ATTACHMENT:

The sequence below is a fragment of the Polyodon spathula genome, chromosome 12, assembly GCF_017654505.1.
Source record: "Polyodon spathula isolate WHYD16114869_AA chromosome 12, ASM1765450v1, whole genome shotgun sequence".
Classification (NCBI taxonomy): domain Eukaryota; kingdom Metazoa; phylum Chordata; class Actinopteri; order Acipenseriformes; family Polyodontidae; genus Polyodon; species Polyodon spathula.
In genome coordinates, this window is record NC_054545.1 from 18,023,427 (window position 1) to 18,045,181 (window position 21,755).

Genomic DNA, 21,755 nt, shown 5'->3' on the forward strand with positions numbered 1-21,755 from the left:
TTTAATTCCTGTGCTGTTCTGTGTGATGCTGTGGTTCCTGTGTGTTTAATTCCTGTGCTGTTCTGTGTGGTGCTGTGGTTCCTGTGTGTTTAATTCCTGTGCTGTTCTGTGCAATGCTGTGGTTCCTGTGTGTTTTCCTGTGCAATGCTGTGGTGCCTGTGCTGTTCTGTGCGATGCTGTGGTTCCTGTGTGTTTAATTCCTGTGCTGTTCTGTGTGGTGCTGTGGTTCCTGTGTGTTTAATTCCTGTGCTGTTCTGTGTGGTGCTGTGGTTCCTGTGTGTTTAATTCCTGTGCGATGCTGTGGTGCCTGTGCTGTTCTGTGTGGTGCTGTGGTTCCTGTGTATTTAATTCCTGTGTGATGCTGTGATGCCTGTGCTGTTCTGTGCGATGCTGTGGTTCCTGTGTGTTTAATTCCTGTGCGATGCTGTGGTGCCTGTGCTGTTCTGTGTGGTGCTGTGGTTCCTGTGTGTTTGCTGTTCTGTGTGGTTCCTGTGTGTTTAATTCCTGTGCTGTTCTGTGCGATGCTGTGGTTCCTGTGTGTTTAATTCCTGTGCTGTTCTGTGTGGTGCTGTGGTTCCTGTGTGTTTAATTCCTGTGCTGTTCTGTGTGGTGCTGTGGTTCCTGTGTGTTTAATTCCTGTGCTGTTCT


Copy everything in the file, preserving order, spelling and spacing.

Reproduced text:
The sequence below is a fragment of the Polyodon spathula genome, chromosome 12, assembly GCF_017654505.1.
Source record: "Polyodon spathula isolate WHYD16114869_AA chromosome 12, ASM1765450v1, whole genome shotgun sequence".
Classification (NCBI taxonomy): domain Eukaryota; kingdom Metazoa; phylum Chordata; class Actinopteri; order Acipenseriformes; family Polyodontidae; genus Polyodon; species Polyodon spathula.
In genome coordinates, this window is record NC_054545.1 from 18,023,427 (window position 1) to 18,045,181 (window position 21,755).

Genomic DNA, 21,755 nt, shown 5'->3' on the forward strand with positions numbered 1-21,755 from the left:
TTTAATTCCTGTGCTGTTCTGTGTGATGCTGTGGTTCCTGTGTGTTTAATTCCTGTGCTGTTCTGTGTGGTGCTGTGGTTCCTGTGTGTTTAATTCCTGTGCTGTTCTGTGCAATGCTGTGGTTCCTGTGTGTTTTCCTGTGCAATGCTGTGGTGCCTGTGCTGTTCTGTGCGATGCTGTGGTTCCTGTGTGTTTAATTCCTGTGCTGTTCTGTGTGGTGCTGTGGTTCCTGTGTGTTTAATTCCTGTGCTGTTCTGTGTGGTGCTGTGGTTCCTGTGTGTTTAATTCCTGTGCGATGCTGTGGTGCCTGTGCTGTTCTGTGTGGTGCTGTGGTTCCTGTGTATTTAATTCCTGTGTGATGCTGTGATGCCTGTGCTGTTCTGTGCGATGCTGTGGTTCCTGTGTGTTTAATTCCTGTGCGATGCTGTGGTGCCTGTGCTGTTCTGTGTGGTGCTGTGGTTCCTGTGTGTTTGCTGTTCTGTGTGGTTCCTGTGTGTTTAATTCCTGTGCTGTTCTGTGCGATGCTGTGGTTCCTGTGTGTTTAATTCCTGTGCTGTTCTGTGTGGTGCTGTGGTTCCTGTGTGTTTAATTCCTGTGCTGTTCTGTGTGGTGCTGTGGTTCCTGTGTGTTTAATTCCTGTGCTGTTCT